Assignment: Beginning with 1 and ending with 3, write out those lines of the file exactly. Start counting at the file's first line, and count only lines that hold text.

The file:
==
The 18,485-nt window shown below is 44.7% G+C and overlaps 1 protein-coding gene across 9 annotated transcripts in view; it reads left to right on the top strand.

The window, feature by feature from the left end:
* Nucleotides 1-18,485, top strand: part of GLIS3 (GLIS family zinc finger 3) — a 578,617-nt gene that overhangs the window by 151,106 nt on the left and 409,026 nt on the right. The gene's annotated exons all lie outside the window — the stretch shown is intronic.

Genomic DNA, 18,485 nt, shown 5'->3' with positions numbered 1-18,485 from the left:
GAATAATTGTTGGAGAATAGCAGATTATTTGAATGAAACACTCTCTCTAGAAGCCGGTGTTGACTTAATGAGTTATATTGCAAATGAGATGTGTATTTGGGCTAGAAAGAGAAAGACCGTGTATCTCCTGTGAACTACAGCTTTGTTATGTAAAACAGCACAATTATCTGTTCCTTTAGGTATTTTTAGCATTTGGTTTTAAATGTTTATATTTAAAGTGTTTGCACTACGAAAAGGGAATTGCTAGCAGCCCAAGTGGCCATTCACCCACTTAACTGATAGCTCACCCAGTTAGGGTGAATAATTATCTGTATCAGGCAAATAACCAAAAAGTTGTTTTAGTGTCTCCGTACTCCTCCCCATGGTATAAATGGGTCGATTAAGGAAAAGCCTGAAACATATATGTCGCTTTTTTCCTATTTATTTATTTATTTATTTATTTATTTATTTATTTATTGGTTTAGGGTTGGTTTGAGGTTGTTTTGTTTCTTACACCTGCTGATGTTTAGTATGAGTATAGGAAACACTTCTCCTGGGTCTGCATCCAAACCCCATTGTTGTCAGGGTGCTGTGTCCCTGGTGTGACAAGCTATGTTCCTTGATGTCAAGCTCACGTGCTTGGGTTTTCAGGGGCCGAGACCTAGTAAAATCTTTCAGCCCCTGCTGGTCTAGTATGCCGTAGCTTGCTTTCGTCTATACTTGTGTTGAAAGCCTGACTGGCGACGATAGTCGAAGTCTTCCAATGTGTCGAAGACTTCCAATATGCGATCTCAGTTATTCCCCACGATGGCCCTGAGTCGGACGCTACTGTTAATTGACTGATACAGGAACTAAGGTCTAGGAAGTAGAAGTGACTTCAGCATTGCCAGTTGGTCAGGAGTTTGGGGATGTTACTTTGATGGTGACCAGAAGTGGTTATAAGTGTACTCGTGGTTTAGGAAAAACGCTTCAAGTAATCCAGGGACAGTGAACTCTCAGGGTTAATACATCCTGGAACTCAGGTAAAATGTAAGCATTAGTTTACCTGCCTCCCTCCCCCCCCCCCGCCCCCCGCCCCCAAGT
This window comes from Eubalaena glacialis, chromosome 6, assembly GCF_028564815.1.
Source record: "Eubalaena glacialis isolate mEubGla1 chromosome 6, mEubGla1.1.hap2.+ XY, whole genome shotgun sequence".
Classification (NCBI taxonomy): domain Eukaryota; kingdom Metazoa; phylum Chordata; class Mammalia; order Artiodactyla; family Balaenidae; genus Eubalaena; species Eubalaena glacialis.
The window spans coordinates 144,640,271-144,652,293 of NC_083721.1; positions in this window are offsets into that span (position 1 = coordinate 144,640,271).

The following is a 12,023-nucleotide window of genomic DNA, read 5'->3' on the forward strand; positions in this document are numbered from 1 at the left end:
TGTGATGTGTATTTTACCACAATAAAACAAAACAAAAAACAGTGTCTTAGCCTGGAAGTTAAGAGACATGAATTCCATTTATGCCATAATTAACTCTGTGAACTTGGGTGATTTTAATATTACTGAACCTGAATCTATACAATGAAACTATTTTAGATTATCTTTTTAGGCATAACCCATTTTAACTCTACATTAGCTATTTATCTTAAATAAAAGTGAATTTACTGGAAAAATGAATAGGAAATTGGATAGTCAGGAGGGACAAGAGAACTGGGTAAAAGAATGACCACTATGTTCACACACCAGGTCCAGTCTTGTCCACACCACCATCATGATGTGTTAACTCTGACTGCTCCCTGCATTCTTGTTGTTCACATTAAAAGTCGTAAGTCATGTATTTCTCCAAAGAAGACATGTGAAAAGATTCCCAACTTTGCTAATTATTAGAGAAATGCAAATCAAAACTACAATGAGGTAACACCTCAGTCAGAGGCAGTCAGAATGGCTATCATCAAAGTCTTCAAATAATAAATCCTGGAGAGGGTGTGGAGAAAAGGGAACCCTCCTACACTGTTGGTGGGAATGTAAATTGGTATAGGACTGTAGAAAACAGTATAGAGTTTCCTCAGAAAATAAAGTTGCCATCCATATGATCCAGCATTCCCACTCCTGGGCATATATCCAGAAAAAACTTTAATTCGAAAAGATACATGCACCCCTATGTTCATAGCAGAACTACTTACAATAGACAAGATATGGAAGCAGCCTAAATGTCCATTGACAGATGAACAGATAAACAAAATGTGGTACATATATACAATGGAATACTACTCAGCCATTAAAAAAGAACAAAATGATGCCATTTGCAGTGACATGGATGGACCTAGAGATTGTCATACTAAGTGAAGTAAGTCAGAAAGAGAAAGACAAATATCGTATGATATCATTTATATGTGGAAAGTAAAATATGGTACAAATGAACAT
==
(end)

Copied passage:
The 18,485-nt window shown below is 44.7% G+C and overlaps 1 protein-coding gene across 9 annotated transcripts in view; it reads left to right on the top strand.

The window, feature by feature from the left end:
* Nucleotides 1-18,485, top strand: part of GLIS3 (GLIS family zinc finger 3) — a 578,617-nt gene that overhangs the window by 151,106 nt on the left and 409,026 nt on the right. The gene's annotated exons all lie outside the window — the stretch shown is intronic.